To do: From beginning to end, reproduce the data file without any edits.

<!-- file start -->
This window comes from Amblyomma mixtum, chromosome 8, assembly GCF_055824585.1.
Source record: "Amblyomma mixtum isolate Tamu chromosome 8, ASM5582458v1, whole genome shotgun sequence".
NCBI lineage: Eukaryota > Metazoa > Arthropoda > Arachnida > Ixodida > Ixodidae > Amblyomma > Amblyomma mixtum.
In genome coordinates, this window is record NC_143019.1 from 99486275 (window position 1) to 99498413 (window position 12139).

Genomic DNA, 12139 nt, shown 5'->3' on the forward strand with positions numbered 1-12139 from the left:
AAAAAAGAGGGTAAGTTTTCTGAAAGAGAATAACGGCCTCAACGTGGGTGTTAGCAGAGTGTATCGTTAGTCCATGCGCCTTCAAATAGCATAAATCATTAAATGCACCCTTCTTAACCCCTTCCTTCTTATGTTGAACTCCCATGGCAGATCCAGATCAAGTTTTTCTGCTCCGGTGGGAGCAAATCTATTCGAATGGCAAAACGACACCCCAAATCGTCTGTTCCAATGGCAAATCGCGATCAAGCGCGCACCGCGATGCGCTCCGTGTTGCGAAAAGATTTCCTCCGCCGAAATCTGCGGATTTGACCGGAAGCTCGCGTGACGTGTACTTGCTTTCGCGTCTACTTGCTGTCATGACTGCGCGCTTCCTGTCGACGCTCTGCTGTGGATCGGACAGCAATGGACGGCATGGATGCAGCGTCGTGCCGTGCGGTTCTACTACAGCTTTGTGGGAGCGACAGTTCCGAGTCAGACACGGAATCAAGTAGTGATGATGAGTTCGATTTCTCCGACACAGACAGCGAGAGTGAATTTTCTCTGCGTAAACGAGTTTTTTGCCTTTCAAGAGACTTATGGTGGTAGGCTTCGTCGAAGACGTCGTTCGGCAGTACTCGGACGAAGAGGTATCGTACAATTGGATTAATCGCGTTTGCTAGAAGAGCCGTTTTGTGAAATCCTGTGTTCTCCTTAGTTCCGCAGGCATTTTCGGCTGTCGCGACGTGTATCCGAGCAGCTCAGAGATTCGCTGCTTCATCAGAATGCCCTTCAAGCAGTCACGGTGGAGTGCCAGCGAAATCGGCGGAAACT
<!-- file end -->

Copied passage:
This window comes from Amblyomma mixtum, chromosome 8, assembly GCF_055824585.1.
Source record: "Amblyomma mixtum isolate Tamu chromosome 8, ASM5582458v1, whole genome shotgun sequence".
NCBI lineage: Eukaryota > Metazoa > Arthropoda > Arachnida > Ixodida > Ixodidae > Amblyomma > Amblyomma mixtum.
In genome coordinates, this window is record NC_143019.1 from 99486275 (window position 1) to 99498413 (window position 12139).

Genomic DNA, 12139 nt, shown 5'->3' on the forward strand with positions numbered 1-12139 from the left:
AAAAAAGAGGGTAAGTTTTCTGAAAGAGAATAACGGCCTCAACGTGGGTGTTAGCAGAGTGTATCGTTAGTCCATGCGCCTTCAAATAGCATAAATCATTAAATGCACCCTTCTTAACCCCTTCCTTCTTATGTTGAACTCCCATGGCAGATCCAGATCAAGTTTTTCTGCTCCGGTGGGAGCAAATCTATTCGAATGGCAAAACGACACCCCAAATCGTCTGTTCCAATGGCAAATCGCGATCAAGCGCGCACCGCGATGCGCTCCGTGTTGCGAAAAGATTTCCTCCGCCGAAATCTGCGGATTTGACCGGAAGCTCGCGTGACGTGTACTTGCTTTCGCGTCTACTTGCTGTCATGACTGCGCGCTTCCTGTCGACGCTCTGCTGTGGATCGGACAGCAATGGACGGCATGGATGCAGCGTCGTGCCGTGCGGTTCTACTACAGCTTTGTGGGAGCGACAGTTCCGAGTCAGACACGGAATCAAGTAGTGATGATGAGTTCGATTTCTCCGACACAGACAGCGAGAGTGAATTTTCTCTGCGTAAACGAGTTTTTTGCCTTTCAAGAGACTTATGGTGGTAGGCTTCGTCGAAGACGTCGTTCGGCAGTACTCGGACGAAGAGGTATCGTACAATTGGATTAATCGCGTTTGCTAGAAGAGCCGTTTTGTGAAATCCTGTGTTCTCCTTAGTTCCGCAGGCATTTTCGGCTGTCGCGACGTGTATCCGAGCAGCTCAGAGATTCGCTGCTTCATCAGAATGCCCTTCAAGCAGTCACGGTGGAGTGCCAGCGAAATCGGCGGAAACT